For Immediate Release: August 5, 2010
By Sarah Wynne Jackson
Back Country Horsemen of America, the leading organization in saving public lands trails for equestrian use, strongly supports the United States Department of Agriculture’s new program called “Open Fields” or Voluntary Public Access and Habitat Incentive Program (VPA-HIP).
An Innovative Step
USDA Secretary Tom Vilsack recently announced this effort to encourage owners and operators of privately held farm, ranch, and forest land to voluntarily provide public access for recreation under programs implemented by state or tribal governments. Such access will offer new opportunities for enjoying open spaces through a variety of activities such as hunting, fishing, mountain biking, hiking, bird watching, and, of course, horseback riding.
Open Fields is the first federal incentive program designed to encourage best management practices and sportsman access to undeveloped land. Instead of creating new federal programs, it relies upon existing and new state programs to protect landowners from liability and reward them for doing the right thing with their land.
Back Country Horsemen of America realizes that the majority of the existing programs have limited scope and budgets, with most programs having an annual budget of under a million dollars. Open Fields will provide up to $50 million through fiscal year 2012. This funding will help states and tribal governments address many issues that can greatly increase access and recreational experiences.
Funding priority will be given to proposals that line up with the program’s objectives such as maximizing participation by landowners; ensuring that land enrolled in the program has appropriate wildlife habitat; and providing information to the public about the location of public access land.
Sharing and Caring
Back Country Horsemen of America notes that the benefits of the Open Fields plan are numerous. In these times, undeveloped land is becoming harder to come by, and public lands managers are working with increasingly small budgets that cannot cover the maintenance costs required to keep trails open. This is where hard working folks like BCHA members fill in the gaps with strong volunteerism.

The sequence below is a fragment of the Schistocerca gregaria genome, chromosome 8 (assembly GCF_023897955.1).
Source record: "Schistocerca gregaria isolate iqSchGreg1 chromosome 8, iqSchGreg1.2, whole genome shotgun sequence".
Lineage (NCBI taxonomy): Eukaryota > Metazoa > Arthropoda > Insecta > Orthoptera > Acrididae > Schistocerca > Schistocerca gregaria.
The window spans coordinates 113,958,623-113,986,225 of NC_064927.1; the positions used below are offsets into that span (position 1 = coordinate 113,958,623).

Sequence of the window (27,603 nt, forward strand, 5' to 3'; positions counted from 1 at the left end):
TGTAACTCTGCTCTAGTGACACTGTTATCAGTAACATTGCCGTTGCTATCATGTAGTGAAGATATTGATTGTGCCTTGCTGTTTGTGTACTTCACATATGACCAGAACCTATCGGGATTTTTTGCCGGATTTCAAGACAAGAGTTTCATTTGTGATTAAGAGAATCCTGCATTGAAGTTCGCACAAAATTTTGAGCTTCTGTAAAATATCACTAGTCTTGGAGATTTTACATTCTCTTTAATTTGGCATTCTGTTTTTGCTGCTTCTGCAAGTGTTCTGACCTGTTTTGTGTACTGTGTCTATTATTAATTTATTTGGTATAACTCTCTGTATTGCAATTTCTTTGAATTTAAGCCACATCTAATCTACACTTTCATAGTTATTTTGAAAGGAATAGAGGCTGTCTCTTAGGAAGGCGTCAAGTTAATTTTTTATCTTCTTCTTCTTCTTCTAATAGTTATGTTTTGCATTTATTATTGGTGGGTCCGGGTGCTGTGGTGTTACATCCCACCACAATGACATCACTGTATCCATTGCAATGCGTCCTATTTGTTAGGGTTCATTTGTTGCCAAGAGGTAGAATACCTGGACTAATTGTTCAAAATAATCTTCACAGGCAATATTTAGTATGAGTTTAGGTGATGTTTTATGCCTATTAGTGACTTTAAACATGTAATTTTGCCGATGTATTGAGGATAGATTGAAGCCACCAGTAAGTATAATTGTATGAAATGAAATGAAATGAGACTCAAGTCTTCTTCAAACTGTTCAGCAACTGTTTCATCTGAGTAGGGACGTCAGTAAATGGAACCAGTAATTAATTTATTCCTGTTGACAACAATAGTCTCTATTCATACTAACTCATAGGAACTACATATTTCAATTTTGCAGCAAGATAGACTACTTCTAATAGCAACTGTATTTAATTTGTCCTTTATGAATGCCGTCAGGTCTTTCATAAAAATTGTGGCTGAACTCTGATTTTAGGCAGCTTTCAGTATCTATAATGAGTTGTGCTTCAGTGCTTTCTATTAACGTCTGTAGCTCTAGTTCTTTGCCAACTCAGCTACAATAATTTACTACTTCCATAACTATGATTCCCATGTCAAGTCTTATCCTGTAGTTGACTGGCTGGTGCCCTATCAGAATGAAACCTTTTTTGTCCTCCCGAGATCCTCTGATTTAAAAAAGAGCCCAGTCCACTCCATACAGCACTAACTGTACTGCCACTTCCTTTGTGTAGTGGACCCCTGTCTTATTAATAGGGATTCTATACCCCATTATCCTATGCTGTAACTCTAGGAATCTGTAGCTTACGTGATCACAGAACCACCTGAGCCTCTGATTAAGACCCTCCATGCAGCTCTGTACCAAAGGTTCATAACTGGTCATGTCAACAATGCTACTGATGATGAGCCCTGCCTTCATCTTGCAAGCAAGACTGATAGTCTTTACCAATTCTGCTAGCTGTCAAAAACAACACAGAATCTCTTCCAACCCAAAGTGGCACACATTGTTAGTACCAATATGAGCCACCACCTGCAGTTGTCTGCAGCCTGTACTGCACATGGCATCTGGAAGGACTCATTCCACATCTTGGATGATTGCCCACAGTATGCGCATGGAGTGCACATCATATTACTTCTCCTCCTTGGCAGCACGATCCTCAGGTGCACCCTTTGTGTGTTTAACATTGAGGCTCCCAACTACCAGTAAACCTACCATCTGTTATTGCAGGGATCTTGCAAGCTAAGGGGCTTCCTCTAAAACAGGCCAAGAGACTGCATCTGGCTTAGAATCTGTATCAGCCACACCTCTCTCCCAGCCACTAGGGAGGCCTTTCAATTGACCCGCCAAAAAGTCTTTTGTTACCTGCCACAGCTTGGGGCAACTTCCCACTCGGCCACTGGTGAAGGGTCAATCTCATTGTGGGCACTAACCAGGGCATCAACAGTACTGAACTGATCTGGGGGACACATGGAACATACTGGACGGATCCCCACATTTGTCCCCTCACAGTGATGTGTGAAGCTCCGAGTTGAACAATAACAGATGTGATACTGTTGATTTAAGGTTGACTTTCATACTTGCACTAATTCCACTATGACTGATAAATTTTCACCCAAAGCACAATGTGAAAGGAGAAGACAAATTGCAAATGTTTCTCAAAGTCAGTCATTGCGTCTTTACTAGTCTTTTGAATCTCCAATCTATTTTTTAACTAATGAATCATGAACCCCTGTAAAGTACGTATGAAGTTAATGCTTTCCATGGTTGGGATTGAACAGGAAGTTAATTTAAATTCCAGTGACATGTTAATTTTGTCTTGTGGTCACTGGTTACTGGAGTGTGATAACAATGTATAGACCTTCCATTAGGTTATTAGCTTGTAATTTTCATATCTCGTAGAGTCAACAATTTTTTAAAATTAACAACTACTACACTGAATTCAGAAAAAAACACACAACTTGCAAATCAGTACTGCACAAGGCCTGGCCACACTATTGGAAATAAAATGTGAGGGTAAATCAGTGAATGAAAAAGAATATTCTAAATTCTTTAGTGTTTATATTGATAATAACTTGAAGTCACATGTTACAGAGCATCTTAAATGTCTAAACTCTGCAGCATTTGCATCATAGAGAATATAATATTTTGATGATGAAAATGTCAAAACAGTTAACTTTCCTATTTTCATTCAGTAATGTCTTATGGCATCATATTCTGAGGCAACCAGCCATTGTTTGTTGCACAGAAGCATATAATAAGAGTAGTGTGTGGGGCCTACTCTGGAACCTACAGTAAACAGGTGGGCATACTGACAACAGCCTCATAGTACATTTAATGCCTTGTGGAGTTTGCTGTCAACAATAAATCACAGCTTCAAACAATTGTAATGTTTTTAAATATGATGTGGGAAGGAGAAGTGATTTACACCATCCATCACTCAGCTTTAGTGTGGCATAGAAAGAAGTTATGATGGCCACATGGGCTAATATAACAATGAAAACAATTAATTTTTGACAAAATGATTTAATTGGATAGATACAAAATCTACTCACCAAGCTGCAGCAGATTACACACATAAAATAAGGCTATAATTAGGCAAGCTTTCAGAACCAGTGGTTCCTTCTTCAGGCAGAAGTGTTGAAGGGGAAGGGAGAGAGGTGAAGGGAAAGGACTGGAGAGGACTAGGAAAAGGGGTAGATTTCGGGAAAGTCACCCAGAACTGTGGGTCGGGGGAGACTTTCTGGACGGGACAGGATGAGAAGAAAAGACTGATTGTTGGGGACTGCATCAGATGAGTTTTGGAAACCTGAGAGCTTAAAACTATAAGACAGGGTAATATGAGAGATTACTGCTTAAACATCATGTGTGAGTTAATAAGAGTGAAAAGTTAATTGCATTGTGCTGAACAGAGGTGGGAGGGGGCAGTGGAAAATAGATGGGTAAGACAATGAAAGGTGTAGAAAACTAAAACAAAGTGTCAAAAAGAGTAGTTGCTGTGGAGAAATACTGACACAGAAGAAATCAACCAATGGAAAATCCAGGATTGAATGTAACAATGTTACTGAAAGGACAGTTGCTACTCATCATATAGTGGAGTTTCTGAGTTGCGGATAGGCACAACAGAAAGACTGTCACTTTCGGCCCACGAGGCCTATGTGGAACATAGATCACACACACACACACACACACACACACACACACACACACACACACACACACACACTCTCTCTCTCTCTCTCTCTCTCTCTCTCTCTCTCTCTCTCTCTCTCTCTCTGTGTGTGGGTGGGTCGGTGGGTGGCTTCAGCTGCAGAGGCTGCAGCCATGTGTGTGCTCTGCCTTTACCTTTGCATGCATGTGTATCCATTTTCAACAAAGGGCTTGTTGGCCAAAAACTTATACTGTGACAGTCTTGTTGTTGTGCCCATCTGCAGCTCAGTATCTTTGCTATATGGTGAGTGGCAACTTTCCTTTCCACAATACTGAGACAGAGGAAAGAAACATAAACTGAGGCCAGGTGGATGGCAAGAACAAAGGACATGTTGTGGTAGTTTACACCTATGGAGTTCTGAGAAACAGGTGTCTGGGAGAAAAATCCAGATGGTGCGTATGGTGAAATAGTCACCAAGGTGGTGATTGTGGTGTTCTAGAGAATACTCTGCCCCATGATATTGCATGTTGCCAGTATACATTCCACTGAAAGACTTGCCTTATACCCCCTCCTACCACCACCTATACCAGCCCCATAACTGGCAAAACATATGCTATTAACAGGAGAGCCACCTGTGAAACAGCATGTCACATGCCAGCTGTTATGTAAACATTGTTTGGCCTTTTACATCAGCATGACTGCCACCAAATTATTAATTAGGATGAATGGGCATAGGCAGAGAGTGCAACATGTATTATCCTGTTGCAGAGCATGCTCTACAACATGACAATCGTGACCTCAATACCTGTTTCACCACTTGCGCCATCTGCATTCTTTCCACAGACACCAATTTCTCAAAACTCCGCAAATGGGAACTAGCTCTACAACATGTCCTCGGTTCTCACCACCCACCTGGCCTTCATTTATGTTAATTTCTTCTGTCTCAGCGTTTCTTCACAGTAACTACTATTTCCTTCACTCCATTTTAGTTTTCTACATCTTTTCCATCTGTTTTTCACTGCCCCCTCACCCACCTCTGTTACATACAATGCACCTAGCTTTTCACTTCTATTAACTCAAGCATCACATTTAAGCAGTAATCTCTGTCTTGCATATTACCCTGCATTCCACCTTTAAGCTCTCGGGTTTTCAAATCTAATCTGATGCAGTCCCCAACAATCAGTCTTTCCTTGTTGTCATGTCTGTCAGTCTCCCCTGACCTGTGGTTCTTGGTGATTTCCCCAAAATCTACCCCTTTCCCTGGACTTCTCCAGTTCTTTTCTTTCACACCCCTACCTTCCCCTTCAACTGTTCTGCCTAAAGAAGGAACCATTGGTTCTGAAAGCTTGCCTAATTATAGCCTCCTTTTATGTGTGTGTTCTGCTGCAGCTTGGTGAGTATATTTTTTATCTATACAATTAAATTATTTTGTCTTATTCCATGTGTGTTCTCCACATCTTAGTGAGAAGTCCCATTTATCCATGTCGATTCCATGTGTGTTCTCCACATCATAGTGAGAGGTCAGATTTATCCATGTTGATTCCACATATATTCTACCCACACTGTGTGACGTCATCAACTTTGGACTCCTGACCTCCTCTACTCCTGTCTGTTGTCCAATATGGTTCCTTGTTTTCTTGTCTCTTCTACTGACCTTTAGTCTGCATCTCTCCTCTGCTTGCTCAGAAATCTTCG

For a variety of reasons, horses are now being banned from more and more trails, properties, and whole wildernesses. Back Country Horsemen of America feels that, as a nation, we are in danger of losing our heritage as a people who traveled by horseback, who depended on the sturdy backs and generous nature of their pack and saddle stock.
The Open Fields program is a positive against those negatives, increasing the number of undeveloped acres available for recreation, and increasing our opportunities for enjoying America’s beauty the way our forefathers did, by horseback.
BCHA sees that this program will also promote conservation and appreciation of our undeveloped private lands, which compliments BCHA’s role of preserving opportunities on public lands. Property owners will be rewarded for managing their lands to provide recreational opportunities while sustaining a diverse and healthy ecosystem. Recreationists will learn how to tread lightly on the land, as well as gain a new appreciation for nature.
Additionally, there is the potential for the Open Fields plan to stimulate local economies and support job growth. As folks come into the area to recreate, they purchase a variety of goods and services such as fuel, food, supplies, and lodging.
Private landowners may have concerns about liability protection when opening their land to the public for recreational purposes. All fifty states, however, have enacted some degree of liability protection for these landowners through statutes know as "recreational use statutes”.
A Step in the Right Direction
Back Country Horsemen of America sees the Open Fields program as a step against the tide of a growing trend that is making our public lands unavailable for pack and saddle stock use. Not only does it promote the protection of undeveloped land by rewarding private owners for maintaining best practices, Open Fields also encourages the appreciation of those lands by the general public.
About Back Country Horsemen of America
BCHA is a non-profit corporation made up of state organizations, affiliates, and at large members. Their efforts have brought about positive changes in regards to the use of horses and stock in the wilderness and public lands.
If you want to know more about Back Country Horsemen of America or become a member, visit their website: www.backcountryhorse.com, call 888-893-5161, or write PO Box 1367, Graham, WA 98338-1367. The future of horse use on public lands is in our hands!
Contact: Back Country Horsemen of America, Peg Greiwe